The weather will soon dip the lowest temperature the region has seen in 20 years. And if the outdoor air is too chilly for you, it's too cold for your pet, as well.
WASHINGTON – The weather will soon dip the lowest temperature the region has seen in 20 years. And if the outdoor air is too chilly for you, it’s too cold for your pet, as well.
Despite fur coats and padded paws, dogs need protection from the elements just like their human companions.
Jenna Randall, a veterinarian with the Washington Animal Rescue League, says in extreme cold, a dog’s natural fur is not enough.
“It’s not OK for dogs to be outside for any prolonged period of time. Go outside to the bathroom and, if needed, do a short walk,” Randall says.
Pet clothes and accessories also come in handy during cold-weather stints. Coats and sweaters add an extra layer of warmth, and boots or rubber booties help to keep pets’ feet warm and free of painful patches of snow and ice.
If your dog does not use footwear, be sure to wipe off its paws when you get inside to get rid of chemicals that might have been used to melt ice.
If anyone is concerned about shelter for pets during freezing temperatures, the Fairfax County Animal Shelter is offering free, temporary emergency shelter.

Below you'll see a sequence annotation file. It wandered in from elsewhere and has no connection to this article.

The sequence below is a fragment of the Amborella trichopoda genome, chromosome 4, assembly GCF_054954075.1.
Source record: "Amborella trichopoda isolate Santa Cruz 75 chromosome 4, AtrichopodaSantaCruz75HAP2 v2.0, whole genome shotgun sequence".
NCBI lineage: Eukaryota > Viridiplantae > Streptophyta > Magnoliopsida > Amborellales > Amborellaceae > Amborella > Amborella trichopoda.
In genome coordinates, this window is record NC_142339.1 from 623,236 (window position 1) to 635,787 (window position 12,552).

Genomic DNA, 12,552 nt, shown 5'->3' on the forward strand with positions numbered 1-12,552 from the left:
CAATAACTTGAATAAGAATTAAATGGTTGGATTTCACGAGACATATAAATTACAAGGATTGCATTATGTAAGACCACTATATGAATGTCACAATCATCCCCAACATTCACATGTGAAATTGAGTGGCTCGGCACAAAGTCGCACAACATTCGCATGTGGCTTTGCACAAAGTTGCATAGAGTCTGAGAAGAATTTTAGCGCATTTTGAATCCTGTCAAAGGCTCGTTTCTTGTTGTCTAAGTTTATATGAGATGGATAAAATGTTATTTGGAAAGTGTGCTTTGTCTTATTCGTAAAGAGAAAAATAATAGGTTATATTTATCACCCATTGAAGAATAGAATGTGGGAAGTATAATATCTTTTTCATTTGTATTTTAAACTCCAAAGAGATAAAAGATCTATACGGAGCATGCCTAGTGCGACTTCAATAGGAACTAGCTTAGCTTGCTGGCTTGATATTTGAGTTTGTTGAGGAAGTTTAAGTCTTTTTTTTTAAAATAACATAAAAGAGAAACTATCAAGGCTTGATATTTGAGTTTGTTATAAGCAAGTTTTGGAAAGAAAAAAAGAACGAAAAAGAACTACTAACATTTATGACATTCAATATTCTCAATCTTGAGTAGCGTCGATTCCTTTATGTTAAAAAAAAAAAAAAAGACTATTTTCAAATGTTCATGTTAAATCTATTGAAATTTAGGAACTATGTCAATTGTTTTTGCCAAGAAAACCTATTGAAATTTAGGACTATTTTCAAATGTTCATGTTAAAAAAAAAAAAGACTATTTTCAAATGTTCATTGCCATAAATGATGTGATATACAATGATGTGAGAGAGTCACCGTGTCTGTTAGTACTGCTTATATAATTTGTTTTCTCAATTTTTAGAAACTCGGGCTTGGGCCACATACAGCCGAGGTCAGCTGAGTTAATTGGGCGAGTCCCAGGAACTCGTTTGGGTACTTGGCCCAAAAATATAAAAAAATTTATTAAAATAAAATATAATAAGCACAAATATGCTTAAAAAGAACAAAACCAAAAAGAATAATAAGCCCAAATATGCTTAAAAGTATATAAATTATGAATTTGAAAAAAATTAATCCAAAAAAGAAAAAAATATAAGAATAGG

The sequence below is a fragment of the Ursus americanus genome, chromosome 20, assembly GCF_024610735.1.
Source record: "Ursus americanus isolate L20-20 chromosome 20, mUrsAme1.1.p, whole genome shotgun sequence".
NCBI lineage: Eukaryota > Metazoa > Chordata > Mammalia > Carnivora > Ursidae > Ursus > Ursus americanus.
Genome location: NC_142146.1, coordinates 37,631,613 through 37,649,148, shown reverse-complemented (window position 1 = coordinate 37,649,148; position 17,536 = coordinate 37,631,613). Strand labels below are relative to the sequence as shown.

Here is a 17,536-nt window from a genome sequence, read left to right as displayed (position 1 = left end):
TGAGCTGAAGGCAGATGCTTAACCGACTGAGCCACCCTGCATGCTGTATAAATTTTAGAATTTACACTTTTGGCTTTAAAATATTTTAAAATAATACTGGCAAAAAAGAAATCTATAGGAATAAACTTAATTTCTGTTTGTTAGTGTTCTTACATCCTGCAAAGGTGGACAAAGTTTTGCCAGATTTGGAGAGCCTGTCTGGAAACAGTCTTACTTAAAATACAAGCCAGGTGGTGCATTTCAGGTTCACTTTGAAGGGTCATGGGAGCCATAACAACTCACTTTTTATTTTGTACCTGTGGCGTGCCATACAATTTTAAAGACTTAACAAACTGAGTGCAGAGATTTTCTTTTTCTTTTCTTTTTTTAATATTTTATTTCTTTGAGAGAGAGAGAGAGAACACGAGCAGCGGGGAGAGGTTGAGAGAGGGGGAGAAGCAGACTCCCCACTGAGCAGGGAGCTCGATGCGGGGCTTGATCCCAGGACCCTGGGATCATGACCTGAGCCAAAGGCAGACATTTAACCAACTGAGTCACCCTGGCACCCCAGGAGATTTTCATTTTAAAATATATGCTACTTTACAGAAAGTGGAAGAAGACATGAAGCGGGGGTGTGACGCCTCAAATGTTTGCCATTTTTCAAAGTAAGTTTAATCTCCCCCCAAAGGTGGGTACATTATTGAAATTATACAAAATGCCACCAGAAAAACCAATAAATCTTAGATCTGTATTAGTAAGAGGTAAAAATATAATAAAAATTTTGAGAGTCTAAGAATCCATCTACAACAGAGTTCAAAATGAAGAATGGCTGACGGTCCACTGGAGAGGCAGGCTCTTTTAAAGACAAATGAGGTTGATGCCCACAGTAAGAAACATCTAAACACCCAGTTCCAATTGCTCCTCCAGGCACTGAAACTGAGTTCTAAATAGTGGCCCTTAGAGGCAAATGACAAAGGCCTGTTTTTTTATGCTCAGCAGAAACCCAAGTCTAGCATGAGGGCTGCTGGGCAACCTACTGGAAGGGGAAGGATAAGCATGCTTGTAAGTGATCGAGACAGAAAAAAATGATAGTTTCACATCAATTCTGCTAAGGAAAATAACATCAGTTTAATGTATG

Kristen Auerbach, director of communications at the shelter, says the facility would prefer a call before bringing pets in, so they can prepare. The number is 703-324-0208.
Give your pets plenty of water: A cool drink of water may be the last thing you think of after coming in from a walk in the freezing cold, but it’s important for pets to stay hydrated. The Humane Society recommends using a plastic bowl, rather than metal, to avoid your pet’s tongue sticking to the dish.
Help neighborhood outdoor cats: A wandering neighborhood outdoor cat may not have anywhere warm to go during winter. But it is easy to give them a hand with some extra water and a shelter or crate that can keep them safe from the elements.
Avoid antifreeze poisoning: The Humane Society says antifreeze has a sweet taste that may attract pets if spilled. It’s important to wipe up spills immediately and store the chemical out of reach, since it is a deadly poison.
Avoid salt: Salt used to treat roadways and sidewalks can irritate your pet’s paws. Be sure to wipe your pet’s paws with a damp towel to alleviate pain caused from salt.
And just like Randall, the Humane Society cautions against leaving pets outside for periods of time in cold weather.
“The happiest dogs are those who are taken out frequently for walks and exercise, but kept inside the rest of the time,” The Humane Society says.
Keeping pets safe in winter: A video from The Humane Society
WTOP’s Randi Martin contributed to this report. Follow @WTOP and @WTOPliving on Twitter.